Tag Archives: Train

Exploring Scotland

Taking the train to Scotland is always a bit of a highlight for me. It reminds me of a poem by W.H. Auden about the night train crossing the border to deliver mail. The poem has the meter of a steam train as it trundles along the tracks. I memorized it as a young kid and every time I go to Scotland and cross the border, I think of that poem.

Now the journey from London to Scotland by train takes around four hours on Britain’s relative high-speed network. But still the names of the stations bring back memories of the beautiful stretch of coastline literally at the border with long sandy beaches and, I recall, lashing rain. The accents changing by the half hour as the train moves through the midlands, Durham, Newcastle, and Berwick-upon-Tweed, before it heads inland for its final destination on the River Forth. Edinburgh.

Edinburgh and the Coast

I was heading to Edinburgh for a wonderful teacher reception with our fabulous group of clients who had spent a weekend in Scotland. Funny enough, I got to do two things that I had never done before – have a whiskey tasting and watch a bag piper play for Scottish dancers. Shame on me for not doing those sooner, it was fabulous and amazing. One of the members of our group, who had his own bagpipes, had always wanted to play on the shores of Loch Lomond. He got his wish and even got to play the pipes while somebody else was blowing the bag at dinner time.

Edinburgh is a great city and it’s a young city with its famous university. But we had decided to head off to St. Andrews instead and trace the tourist trail along the coast of Fife.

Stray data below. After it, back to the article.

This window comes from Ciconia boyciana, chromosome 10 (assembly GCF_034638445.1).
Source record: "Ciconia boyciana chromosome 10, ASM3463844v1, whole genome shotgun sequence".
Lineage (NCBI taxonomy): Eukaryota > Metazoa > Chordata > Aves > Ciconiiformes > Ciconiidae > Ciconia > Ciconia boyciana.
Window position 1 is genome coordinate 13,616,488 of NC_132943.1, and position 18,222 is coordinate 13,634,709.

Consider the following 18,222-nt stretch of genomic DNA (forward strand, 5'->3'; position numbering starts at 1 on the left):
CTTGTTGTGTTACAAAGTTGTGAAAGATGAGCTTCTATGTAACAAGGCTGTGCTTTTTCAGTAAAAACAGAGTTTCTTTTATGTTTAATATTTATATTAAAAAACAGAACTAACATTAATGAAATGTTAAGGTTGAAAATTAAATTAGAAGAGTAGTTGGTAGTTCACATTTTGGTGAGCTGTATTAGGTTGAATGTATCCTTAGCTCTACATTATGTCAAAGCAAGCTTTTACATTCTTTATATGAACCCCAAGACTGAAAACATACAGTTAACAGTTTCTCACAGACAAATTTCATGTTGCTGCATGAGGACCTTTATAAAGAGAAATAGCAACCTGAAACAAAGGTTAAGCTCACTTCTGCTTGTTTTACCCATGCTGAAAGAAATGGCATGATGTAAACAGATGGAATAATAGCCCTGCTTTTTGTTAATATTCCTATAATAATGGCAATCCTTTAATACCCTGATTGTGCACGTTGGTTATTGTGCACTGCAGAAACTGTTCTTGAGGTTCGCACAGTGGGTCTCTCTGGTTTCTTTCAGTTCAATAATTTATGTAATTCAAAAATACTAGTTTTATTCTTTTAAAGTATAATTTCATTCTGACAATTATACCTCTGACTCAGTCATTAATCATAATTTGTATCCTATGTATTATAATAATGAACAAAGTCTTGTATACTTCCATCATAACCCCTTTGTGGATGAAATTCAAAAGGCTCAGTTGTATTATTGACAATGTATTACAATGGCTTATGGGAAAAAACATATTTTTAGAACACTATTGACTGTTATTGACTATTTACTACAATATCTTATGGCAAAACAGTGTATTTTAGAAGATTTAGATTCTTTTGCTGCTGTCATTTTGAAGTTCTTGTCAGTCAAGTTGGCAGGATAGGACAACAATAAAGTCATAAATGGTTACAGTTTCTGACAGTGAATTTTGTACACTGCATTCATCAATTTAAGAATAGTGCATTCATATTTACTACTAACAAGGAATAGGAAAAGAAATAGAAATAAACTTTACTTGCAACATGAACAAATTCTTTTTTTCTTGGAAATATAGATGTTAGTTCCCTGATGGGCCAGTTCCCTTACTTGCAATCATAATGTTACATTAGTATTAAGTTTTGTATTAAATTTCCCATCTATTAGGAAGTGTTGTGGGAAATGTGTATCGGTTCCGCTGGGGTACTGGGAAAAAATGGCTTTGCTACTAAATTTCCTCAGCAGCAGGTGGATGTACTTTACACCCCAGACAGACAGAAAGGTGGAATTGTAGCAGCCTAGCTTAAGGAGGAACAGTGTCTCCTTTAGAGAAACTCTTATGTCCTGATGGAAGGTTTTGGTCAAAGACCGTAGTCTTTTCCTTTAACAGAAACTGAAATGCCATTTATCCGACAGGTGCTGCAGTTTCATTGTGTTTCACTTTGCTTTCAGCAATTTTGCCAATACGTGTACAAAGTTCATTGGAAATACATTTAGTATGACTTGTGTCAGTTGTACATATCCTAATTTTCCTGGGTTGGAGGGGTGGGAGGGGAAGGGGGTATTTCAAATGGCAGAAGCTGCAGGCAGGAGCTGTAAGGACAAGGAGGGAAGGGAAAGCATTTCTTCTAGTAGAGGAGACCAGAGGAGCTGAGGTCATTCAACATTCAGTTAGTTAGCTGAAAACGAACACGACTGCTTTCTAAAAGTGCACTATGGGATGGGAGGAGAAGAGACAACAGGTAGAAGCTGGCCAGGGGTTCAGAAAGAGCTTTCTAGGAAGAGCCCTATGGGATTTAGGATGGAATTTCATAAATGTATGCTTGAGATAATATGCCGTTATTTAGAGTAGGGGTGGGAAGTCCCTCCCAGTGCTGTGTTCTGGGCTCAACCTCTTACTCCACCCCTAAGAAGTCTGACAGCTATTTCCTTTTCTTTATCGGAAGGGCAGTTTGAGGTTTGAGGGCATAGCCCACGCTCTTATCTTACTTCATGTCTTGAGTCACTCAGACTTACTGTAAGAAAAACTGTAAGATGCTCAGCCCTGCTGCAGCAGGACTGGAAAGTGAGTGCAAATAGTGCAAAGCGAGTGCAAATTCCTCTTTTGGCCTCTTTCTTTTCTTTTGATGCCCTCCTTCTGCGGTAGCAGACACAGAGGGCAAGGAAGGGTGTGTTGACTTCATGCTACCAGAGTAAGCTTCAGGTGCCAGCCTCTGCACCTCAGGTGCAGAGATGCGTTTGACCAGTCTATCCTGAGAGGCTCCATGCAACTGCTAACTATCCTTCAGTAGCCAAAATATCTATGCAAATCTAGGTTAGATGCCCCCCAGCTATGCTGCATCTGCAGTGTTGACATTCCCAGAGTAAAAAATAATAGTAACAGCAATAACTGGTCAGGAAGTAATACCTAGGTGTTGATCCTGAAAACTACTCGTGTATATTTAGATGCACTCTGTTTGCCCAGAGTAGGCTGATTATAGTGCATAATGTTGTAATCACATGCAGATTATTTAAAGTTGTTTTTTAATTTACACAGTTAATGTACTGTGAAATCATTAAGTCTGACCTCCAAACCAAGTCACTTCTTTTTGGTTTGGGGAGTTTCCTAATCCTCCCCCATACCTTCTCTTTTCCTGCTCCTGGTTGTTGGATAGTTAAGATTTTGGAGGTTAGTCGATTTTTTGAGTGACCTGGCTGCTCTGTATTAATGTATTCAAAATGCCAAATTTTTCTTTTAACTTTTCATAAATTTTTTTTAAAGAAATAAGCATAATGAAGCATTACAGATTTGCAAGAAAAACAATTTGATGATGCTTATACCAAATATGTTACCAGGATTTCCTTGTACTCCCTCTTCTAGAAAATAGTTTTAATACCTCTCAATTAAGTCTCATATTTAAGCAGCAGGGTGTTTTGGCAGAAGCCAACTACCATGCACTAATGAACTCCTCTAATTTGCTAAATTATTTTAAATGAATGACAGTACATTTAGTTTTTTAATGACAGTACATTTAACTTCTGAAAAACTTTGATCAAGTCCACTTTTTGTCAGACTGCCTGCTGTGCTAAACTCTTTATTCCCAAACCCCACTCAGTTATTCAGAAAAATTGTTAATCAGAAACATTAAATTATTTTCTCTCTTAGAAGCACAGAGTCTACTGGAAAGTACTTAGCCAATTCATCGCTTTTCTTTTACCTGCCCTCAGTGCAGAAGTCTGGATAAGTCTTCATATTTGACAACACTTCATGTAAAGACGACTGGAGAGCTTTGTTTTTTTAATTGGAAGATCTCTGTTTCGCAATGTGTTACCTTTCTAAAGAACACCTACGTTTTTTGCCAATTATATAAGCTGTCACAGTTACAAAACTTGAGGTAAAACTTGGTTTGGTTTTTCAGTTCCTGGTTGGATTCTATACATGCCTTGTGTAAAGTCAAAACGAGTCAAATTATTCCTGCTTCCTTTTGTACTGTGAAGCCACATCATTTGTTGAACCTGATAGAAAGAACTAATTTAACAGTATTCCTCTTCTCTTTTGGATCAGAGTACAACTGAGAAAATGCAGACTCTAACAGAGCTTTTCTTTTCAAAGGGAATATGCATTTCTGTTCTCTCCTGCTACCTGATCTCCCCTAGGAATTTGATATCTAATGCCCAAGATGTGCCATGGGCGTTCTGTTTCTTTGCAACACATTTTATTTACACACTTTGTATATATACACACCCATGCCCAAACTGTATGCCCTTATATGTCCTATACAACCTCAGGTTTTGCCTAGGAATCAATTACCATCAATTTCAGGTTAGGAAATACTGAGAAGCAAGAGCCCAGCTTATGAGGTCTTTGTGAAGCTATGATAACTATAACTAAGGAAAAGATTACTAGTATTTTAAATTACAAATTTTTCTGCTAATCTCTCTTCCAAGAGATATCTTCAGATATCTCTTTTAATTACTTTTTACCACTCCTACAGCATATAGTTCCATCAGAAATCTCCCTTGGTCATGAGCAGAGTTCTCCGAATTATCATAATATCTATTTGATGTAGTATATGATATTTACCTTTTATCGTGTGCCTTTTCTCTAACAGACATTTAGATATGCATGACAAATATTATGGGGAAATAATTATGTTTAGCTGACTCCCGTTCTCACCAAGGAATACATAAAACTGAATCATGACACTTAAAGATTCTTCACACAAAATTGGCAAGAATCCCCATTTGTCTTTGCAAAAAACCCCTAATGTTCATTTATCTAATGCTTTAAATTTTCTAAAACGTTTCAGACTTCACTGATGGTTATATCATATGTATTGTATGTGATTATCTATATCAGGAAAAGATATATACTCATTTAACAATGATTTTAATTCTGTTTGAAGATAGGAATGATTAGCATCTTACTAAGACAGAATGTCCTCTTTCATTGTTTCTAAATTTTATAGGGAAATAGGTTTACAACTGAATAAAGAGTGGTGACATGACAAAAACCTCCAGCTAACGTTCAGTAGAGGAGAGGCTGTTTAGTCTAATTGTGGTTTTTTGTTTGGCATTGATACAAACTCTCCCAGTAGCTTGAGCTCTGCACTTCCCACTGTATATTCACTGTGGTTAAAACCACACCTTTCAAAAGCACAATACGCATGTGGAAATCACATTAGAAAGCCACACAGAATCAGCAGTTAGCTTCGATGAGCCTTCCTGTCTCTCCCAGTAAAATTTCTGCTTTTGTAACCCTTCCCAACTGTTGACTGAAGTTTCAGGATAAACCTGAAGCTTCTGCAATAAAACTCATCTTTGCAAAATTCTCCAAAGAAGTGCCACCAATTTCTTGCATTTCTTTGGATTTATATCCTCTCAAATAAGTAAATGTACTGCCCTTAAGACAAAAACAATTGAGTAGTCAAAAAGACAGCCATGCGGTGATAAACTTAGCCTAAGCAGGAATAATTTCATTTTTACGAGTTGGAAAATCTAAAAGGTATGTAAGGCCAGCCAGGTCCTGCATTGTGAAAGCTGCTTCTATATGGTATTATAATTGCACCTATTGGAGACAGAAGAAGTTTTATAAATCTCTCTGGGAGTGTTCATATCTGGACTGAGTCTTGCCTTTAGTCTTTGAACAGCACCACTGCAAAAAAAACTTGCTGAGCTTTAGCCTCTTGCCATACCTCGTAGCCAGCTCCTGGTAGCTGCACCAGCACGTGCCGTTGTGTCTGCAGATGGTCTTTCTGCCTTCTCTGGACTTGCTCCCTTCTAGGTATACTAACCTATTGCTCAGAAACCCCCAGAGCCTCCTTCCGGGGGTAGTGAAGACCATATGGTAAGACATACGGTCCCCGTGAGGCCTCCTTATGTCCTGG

What a magical journey that was. In a matter of an hour, we were winding through fishing villages and charming tea shops, colorful houses and ancient harbors.

I walked along the sandy shores at the beautiful beach of Elie, around the harbor at St. Monans, caught the sunset at Pittenweem, and stopped at Crail before ending up at St. Andrews. It reminded me a little of one of those spectacular journeys along the Amalfi Coast. It was rougher, the sky was not blue, but the sunset and the colorful houses more than made up for the lack of warmth. And there was always haggis at the end if you fancied it!

Driving to Zermatt!

The drive from Venice along the highway to Milan is fairly dull. After Milan is where the sights get interesting.

We took the highway above Lake Maggiore which was super fast and delightful. Mountains beyond the lake and the Borromean islands in the background provided for a great backdrop to our car ride. Pushing through, we started our ascent to Simplon. What a lovely day it was with blue sky and more snow than I have seen for years.

The Simplon Pass is very unique. An ancient hospice still maintained by a religious order offers basic accommodation to the devoted and dedicated skiers and kite boarders who ply their tricks on this unique snow playground. There is a great place for lunch at the top as well. Views of the boarders and surroundings provide entertainment. The descent is hair raising though!

Journeys end along the valley following the Glacier Express. We end up in a giant car park where we dump the car and hop on the train. Täsch in Switzerland is our last stop with our car. The cog train takes us the rest of the way into a dead end in the mighty valley. It’s snowing hard.

Jungfrau Peter Jones Pietro Place

The Journey up Jungfrau

The journey from Zermatt to Lauterbrunnen, up Jungfrau, was a feast of Swiss mountains, green pastures, and alpine chalets.

The descent on the cog railway from Zermatt to Täsch was on the Glacier Express.  It was the first part of a journey that would take us around three and a half hours.  Our final destination was Zurich and in between we would climb the Jungfrau, stop in Wengen, and pass the magical town of Lucerne.  All of this within one day!

We were driving and so we had to figure out a way to successfully get from Tasch to Lauterbrunnen efficiently. The new Lötschberg Basistunnel is the answer. It is 36 km long. The train goes through the mountain with your car!   It is a fairly easy process.  You queue up, buy the ticket, and drive your car onto a long metal ramp of open carriages.  Put the brake on, turn your engine off, sit in the car, and watch the world go by as the train takes off.  Alps in the background, mountains looming, and then total darkness as you enter the tunnel!  25 minutes later you pop out the other side and you’ve just saved yourself four hours of driving.  It’s that simple!